Presently active MC methods all use the Hénon method (Hénon 1971) , which use this principle to realize the orbit average in time, i.e. applies the change for a star on its orbit, picking its position afterwards anywhere on the orbit for the next step. In contrast to this the MC method of Spitzer has applied MC changes to a particle locally on its orbit (Spitzer & Hart 1971). Presently, as to the knowledge of the author, only Hénon's method is in active use by stellar dynamics people (see again talk slides by John Fregeau).

Orbit Averaged Fokker-Planck equationOrbit Averaging proceeds in two steps: first apply Jeans' theorem, that f(x,v) is constant along a particle's trajectory through the system, so we can transform f into f(I1,I2,....) where the I's are the constant's of motion of a single particle in the gravitational potential Phi. Phi must be obtained as in the other methods from Poisson's equation using the density rho (integral of f over velocity space).

Generally we have in spherical symmetry f(E,J), i.e. f depends only on energy and the modulus of angular momentum. Often the dependence on J is neglected and only the isotropized (J-averaged) distribution function f(E) considered. In axisymmetric systems we have f(E,Jz,I3) , i.e. f depends on energy, z-comp. of ang. momentum and a generally unknown third integral (if it exists). To show an unusual example we present here the orbit-averaged FP equation for an axisymmetric system, where the dependence on the 3rd integral is neglected (averaged away):

from Einsel & Spurzem (1999) . This original pre-collapse single mass model has been extended to multi-mass, post-collapse and is used till the present day for more realistic models of globular and other star clusters, including the important degree of freedom of rotation (also with central black hole). Diffusion coefficients here cannot easily be computed from Rosenbluth potentials, rather they must be numerically computed by integrals over the accessible coordinate space for any given E and Jz, under the present potential Phi. The above equation can be directly numerically solved on a two-dimensional mesh of E and Jz values, a 2D FP equation. Note, that since the five diffusion coefficients above are known in principle they could be realized by a random choice of Delta E and Delta Jz for a new 2D MC method. That has not yet been done.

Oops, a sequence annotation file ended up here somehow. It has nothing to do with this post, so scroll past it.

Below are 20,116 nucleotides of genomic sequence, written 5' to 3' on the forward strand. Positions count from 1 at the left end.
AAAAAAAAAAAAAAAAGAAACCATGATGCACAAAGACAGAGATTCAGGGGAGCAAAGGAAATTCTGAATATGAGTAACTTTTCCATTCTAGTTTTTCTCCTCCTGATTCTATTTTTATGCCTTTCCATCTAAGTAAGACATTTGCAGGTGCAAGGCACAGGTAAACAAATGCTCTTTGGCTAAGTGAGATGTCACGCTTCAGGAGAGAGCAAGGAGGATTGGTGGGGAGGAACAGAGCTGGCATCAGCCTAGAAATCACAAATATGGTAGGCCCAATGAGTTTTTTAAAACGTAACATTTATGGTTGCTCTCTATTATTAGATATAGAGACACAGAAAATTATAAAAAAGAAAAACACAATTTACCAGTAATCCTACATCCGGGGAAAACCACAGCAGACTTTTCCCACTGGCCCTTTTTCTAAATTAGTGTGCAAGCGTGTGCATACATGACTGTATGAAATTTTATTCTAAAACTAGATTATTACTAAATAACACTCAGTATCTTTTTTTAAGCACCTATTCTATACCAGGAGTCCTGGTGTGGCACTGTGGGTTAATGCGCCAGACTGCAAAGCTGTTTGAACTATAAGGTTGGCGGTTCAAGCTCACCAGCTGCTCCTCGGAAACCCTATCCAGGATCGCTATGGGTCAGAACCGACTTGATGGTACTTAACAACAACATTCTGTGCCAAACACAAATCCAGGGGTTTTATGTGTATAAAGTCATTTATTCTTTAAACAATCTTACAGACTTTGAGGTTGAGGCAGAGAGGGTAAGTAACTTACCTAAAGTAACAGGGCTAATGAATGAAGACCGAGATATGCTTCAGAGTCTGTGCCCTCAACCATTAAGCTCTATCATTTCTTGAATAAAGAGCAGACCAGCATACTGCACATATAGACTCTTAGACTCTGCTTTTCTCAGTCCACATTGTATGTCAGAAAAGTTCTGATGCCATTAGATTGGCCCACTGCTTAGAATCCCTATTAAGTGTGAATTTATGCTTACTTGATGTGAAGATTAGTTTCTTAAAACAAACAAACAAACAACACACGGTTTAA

Gaseous or Momentum ModelsBuilding the hierarchy of moment equations in spherical symmetry from the FP equation yields

One realises well known continuity and Euler (linear momentum) equations in the first two lines. Note that in this case the so-called left-hand-side of the FP equation (not shown above, also known as Boltzmann equation) has been used, and the complicated FP equation above only shows up in the two "enc" terms on the right hand sides here. Therefore this model is the only one (except N-Body) which can treat dynamical phases of evolution. Note that this particular form is the anisotropic gaseous model by Louis & Spurzem (1991) - it is closed by a heat flux equation with conductivity according to Lynden-Bell & Eggleton (1981). Closure equations and self-consistent encounter terms with analytical expressions have been generalized to multi-mass systems by Spurzem & Takahashi (1995) and to systems with central massive black holes by Amaro-Seoane, Freitag & Spurzem (2004).

Due to the long relaxation time we have to distinguish in the above equations radial and tangential pressure (temperatures or velocity dispersions), where the total pressure is 3p = pr + 2pt, and the energy flux 2F = Fr + Ft . The sum of the two last equations yields a standard energy equation, its difference an evolution equation for the anisotropy pressure pa = pr - pt. "bin3" denotes binary heating terms, which are not discussed here.